Health care costs continue to increase and everyone is concerned. The question is where is the money going?
I looked on the internet at the Blue Cross web site, but there was only a basic summary. Hospitals, no luck. Pharmaceutical companies are a little more transparent, listing the total for each of their drugs. Physicians are a confusing mix with winners and losers. Medical equipment suppliers? Medicare?
This is too complex to understand, so we should just follow the money. The insurance agent is the first to get a small piece of each premium. The insurance company pays to process and medically evaluate your application to see if you are eligible for insurance, to list excluded conditions, and to rate your coverage. They pay to cover their advertisement cost and public relations. They have a medical department to help manage your preventive care and to approve hospital care, length of stay and covered outpatient tests. The billing department processes the claims.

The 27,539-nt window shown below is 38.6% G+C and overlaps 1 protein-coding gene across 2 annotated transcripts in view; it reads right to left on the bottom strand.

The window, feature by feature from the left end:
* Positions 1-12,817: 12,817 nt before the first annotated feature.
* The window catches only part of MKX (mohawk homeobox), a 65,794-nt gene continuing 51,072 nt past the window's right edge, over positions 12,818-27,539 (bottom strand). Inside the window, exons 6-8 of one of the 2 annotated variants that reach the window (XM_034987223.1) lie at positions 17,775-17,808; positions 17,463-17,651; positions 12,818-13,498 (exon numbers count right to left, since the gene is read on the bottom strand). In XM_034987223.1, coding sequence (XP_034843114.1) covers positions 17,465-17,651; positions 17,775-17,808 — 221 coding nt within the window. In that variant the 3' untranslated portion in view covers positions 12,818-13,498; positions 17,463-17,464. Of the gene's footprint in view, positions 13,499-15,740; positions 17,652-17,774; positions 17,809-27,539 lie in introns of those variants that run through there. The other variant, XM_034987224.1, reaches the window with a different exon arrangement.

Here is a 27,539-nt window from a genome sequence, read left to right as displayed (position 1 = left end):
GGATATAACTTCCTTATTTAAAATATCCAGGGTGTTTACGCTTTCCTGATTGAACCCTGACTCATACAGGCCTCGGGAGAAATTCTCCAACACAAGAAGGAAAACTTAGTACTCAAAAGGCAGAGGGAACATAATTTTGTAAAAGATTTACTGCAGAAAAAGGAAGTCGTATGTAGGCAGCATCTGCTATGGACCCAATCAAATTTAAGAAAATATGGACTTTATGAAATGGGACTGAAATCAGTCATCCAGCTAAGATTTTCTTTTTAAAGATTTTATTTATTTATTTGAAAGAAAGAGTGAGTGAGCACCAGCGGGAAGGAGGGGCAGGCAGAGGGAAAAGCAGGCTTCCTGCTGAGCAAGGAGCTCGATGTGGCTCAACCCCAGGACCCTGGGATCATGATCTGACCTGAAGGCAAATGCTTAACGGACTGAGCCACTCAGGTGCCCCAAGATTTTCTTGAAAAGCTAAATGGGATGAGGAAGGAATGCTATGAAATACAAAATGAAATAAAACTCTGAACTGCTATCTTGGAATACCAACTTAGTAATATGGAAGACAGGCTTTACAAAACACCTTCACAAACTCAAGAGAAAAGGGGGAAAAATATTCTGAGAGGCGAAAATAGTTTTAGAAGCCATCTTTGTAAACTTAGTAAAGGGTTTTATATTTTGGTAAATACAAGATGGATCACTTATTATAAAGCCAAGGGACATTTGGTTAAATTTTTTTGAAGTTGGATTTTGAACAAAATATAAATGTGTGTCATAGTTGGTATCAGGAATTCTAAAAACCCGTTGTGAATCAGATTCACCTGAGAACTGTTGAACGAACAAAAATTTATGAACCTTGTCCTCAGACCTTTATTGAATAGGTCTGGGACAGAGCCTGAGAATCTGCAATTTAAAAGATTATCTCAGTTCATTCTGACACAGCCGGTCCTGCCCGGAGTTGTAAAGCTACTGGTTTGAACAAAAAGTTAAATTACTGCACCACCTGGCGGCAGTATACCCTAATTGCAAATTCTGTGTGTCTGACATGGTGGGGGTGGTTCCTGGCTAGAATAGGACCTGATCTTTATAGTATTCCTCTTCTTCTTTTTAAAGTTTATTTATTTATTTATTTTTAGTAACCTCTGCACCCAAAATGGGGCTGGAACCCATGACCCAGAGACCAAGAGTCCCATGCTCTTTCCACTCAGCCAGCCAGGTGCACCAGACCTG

The hospital pays for advertisement and public relations. They pay for a utilization department to monitor a patient’s care to confirm coverage for the admission, length of stay, and any special services. They pay for a billing department to generate a bill and collect from both the insurance company and patient.
Laboratories have advertisement, couriers, and billing departments, etc.
And, of course, everyone has legal expenses.
Notice that I have not included the costs for nurses, etc., who actually provide medical care. Everyone plays a role and has a justification for their expenses. However, when one pays X dollars for health care, they assume that most of the money is going toward providing health care. This is not the case. (Another good question; who are the providers?)
This is called, “Death by duck bite.” Only a small portion of the money remains for providing the care